Monthly Archives: December 2007
On South African beaches it is not at all uncommon to see African women venturing into the water in their underwear.
As an active Flickr member I am always dismayed when I come across an account belonging to what I call a collector. This is someone who has created a free account, not added a custom icon or profile details and has posted no photographs. They simply collect huge numbers of favourites, usually of a narrow set of subject matter, often of the eye candy variety.
This morning such a person added some of my photographs of female surfers to their favourites. I found that this person has almost 8,000 favourites but that gathering favourites is their only activity on Flickr. As someone whose images have been targeted by this person I am curious as to what the purpose of the collection is. In the case of this person, the favourites are largely photographs containing women wearing tight clothing. Among the targets are surfers, triathletes, women swimming with dolphins and women dressed as superheroes. It almost conjures up visions of some socially inadequate guy living in his Mom’s basement, sitting in front of his computer wearing women’s underwear and a leather mask; frantically rubbing himself while scrolling through his thousands of favourites, deriving sexual pleasure from images that are not sexy at all to the average person. Freaky!
As Flickr is a photo sharing site, I am certainly not in favour of these collectors and tend to ban them when I find them targeting my images. This doesn’t mean I ban everyone with favourites but no images of their own. If someone has a varied, and reasonably small collection of favourites, that’s fine. It’s the creepy ones with the huge, narrow and vaguely fetishy collections that I object to.
This couple were walking towards me and stopped for him to adjust something on her hat. I thought it would make a nice photo and she seemed rather bemused to be in front of my lens.
I found a half-eaten apple on the beach and shot five exposures, positioning the apple differently for each. I then combined these as layers to form this final image.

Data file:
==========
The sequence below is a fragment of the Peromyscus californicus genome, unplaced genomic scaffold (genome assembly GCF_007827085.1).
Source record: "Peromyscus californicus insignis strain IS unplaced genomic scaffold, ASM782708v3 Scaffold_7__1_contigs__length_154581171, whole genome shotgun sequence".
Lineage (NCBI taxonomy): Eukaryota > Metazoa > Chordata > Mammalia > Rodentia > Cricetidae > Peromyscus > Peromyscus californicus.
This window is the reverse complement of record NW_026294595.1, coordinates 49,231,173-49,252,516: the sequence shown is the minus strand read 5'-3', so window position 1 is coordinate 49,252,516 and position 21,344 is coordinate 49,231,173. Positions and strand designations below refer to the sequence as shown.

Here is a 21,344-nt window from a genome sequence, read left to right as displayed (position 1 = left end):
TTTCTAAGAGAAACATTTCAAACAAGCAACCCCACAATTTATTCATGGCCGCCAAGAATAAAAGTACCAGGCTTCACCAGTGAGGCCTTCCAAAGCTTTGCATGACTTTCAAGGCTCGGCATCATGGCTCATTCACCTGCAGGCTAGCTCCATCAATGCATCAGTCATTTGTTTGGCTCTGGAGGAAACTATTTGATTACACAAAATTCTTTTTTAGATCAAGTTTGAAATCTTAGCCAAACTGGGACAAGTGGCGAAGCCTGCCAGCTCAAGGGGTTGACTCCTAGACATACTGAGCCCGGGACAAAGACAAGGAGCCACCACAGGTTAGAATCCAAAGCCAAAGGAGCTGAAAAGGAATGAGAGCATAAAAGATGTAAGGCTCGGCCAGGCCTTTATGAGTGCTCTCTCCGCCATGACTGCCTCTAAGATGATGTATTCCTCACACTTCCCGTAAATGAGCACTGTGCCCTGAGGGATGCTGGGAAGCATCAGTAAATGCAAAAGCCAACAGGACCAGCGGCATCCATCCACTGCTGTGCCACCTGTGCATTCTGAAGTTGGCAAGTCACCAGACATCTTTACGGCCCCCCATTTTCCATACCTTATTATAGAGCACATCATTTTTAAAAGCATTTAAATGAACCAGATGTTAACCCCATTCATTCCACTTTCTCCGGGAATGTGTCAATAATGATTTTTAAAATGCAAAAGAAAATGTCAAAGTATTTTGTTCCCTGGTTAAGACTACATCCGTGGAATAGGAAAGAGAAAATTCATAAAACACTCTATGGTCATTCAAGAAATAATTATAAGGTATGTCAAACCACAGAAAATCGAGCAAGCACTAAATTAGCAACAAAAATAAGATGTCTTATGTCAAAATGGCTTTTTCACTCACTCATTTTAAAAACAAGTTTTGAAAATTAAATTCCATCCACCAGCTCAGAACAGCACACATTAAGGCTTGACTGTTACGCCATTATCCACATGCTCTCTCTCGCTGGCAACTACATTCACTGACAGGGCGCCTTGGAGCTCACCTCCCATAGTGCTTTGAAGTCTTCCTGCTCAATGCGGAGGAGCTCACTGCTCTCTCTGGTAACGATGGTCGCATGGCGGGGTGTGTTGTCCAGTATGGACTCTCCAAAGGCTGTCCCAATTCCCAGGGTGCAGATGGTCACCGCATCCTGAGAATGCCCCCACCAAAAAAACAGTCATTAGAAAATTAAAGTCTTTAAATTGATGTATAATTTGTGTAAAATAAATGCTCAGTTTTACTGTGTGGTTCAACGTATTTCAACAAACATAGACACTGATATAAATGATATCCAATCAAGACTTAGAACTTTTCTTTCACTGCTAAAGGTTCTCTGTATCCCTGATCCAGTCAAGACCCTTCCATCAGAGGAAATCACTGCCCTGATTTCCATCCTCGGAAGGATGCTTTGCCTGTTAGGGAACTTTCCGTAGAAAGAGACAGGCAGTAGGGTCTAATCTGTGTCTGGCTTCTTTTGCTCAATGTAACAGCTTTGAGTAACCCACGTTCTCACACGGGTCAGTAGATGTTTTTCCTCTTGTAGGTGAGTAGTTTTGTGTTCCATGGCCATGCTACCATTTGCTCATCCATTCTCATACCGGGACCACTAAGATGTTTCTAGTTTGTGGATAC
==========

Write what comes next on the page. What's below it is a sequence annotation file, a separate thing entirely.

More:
I was in the mall this morning, waiting my turn for the ATM. Alongside waiting her turn at another bank’s ATM was an absolutely stunning woman, definitely not a girl, and I didn’t even think of her as a young woman; she was somewhere in her late twenties or early thirties I would say. She was wearing a denim miniskirt and heeled slip-on sandals, between which were the most gorgeous pair of long, sculpted, perfectly tanned legs. As she took her turn at the ATM she lifted her heels off the soles of her shoes, standing on tiptoe, which only served to show off the muscular definition in her legs even more. I couldn’t help but admire these lovely legs and figure, and the lovely face and cute, short, blonde hair style that was revealed when she turned away from the ATM.
As she moved away she stopped opposite me to talk to someone she knew while she was putting her money away. She dropped a coin the landed up between us. Being a gentleman, not to mention in thrall of her legs, I bent to pick it up and placed it in her hand, to which she said "Dankie Oom" and suddenly I felt really old. If mature women are calling me Oom, then I must look a lot older than I feel.
I should probably explain this for the benefit of non-South African readers. Afrikaans people use the terms Oom (Uncle) and Tannie (Auntie) as a sign of respect for older people. In some ways it is similar to the English Sir and Madam although perhaps less formal and carrying more of a connotation of respect for elders than respect for a stranger or person in a position of authority. As an English-speaking South African I understand that it is a sign of respect but I still find it unnerving to be called Oom by someone I would consider an equal. It is understandable for a child or youth to use this form of address to an adult but I would not expect another adult to address me in this way, even if there is a ten or fifteen year gap in our ages.